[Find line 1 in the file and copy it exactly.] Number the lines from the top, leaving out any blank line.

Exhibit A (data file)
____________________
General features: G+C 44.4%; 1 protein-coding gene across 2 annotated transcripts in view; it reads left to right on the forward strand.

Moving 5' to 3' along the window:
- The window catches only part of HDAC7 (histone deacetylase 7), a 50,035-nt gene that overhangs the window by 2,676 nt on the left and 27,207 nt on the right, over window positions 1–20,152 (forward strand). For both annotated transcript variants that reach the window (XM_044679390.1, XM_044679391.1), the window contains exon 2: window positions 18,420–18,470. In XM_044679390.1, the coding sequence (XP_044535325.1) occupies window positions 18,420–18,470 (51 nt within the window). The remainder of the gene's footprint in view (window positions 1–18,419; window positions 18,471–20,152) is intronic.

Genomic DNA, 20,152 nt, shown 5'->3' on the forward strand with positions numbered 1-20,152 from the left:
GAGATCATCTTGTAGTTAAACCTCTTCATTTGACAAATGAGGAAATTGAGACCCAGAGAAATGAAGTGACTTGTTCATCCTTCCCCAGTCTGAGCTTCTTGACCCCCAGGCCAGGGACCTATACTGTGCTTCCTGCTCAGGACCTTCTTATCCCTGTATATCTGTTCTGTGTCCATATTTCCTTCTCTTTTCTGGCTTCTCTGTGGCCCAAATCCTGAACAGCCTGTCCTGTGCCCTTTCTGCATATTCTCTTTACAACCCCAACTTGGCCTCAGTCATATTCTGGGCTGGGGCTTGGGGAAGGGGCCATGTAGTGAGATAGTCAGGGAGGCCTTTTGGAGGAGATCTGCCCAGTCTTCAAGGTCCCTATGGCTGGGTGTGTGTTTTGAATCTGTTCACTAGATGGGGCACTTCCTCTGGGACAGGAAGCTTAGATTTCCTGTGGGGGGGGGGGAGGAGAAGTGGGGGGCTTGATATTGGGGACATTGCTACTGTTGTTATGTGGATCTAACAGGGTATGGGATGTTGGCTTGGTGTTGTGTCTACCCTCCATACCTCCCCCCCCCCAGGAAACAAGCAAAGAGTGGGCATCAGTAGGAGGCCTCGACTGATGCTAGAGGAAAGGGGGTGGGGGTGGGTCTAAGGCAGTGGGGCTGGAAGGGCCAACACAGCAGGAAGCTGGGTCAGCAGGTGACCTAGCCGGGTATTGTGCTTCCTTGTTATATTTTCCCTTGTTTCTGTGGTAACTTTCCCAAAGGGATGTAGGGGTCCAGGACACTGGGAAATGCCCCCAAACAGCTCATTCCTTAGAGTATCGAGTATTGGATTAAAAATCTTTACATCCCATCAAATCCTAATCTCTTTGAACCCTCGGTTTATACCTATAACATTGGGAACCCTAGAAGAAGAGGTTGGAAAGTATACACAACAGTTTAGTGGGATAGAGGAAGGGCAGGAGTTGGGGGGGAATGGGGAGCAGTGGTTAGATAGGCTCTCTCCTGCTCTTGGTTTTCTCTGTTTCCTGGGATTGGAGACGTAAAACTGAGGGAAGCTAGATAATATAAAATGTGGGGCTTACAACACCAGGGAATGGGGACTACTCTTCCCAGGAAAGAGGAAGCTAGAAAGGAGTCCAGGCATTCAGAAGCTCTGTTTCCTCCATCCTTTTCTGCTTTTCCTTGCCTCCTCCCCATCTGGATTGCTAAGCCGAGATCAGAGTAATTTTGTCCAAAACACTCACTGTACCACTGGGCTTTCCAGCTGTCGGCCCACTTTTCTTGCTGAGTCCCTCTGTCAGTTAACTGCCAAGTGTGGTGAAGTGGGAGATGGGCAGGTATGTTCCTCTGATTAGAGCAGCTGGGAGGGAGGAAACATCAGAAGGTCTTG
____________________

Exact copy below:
General features: G+C 44.4%; 1 protein-coding gene across 2 annotated transcripts in view; it reads left to right on the forward strand.